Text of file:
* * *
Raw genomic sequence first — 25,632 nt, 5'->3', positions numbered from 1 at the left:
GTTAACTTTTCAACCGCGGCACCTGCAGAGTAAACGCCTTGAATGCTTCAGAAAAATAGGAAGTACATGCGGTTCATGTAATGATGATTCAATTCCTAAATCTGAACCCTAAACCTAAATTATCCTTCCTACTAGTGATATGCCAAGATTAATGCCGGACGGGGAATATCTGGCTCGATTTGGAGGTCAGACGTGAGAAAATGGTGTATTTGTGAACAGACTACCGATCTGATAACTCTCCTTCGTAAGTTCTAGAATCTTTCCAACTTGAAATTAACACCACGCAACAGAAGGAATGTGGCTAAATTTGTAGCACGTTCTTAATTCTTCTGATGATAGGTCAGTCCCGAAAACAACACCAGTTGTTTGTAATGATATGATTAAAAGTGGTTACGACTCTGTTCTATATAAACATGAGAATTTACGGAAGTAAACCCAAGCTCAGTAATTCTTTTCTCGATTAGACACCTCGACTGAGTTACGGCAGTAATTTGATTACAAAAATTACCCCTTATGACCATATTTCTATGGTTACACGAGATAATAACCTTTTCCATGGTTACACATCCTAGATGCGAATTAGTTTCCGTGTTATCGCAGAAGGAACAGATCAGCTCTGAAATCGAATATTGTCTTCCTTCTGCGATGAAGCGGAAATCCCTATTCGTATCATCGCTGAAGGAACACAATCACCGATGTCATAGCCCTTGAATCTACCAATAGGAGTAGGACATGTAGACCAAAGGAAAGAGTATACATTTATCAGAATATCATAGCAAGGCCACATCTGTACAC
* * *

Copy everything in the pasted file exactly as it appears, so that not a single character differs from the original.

Raw genomic sequence first — 25,632 nt, 5'->3', positions numbered from 1 at the left:
GTTAACTTTTCAACCGCGGCACCTGCAGAGTAAACGCCTTGAATGCTTCAGAAAAATAGGAAGTACATGCGGTTCATGTAATGATGATTCAATTCCTAAATCTGAACCCTAAACCTAAATTATCCTTCCTACTAGTGATATGCCAAGATTAATGCCGGACGGGGAATATCTGGCTCGATTTGGAGGTCAGACGTGAGAAAATGGTGTATTTGTGAACAGACTACCGATCTGATAACTCTCCTTCGTAAGTTCTAGAATCTTTCCAACTTGAAATTAACACCACGCAACAGAAGGAATGTGGCTAAATTTGTAGCACGTTCTTAATTCTTCTGATGATAGGTCAGTCCCGAAAACAACACCAGTTGTTTGTAATGATATGATTAAAAGTGGTTACGACTCTGTTCTATATAAACATGAGAATTTACGGAAGTAAACCCAAGCTCAGTAATTCTTTTCTCGATTAGACACCTCGACTGAGTTACGGCAGTAATTTGATTACAAAAATTACCCCTTATGACCATATTTCTATGGTTACACGAGATAATAACCTTTTCCATGGTTACACATCCTAGATGCGAATTAGTTTCCGTGTTATCGCAGAAGGAACAGATCAGCTCTGAAATCGAATATTGTCTTCCTTCTGCGATGAAGCGGAAATCCCTATTCGTATCATCGCTGAAGGAACACAATCACCGATGTCATAGCCCTTGAATCTACCAATAGGAGTAGGACATGTAGACCAAAGGAAAGAGTATACATTTATCAGAATATCATAGCAAGGCCACATCTGTACAC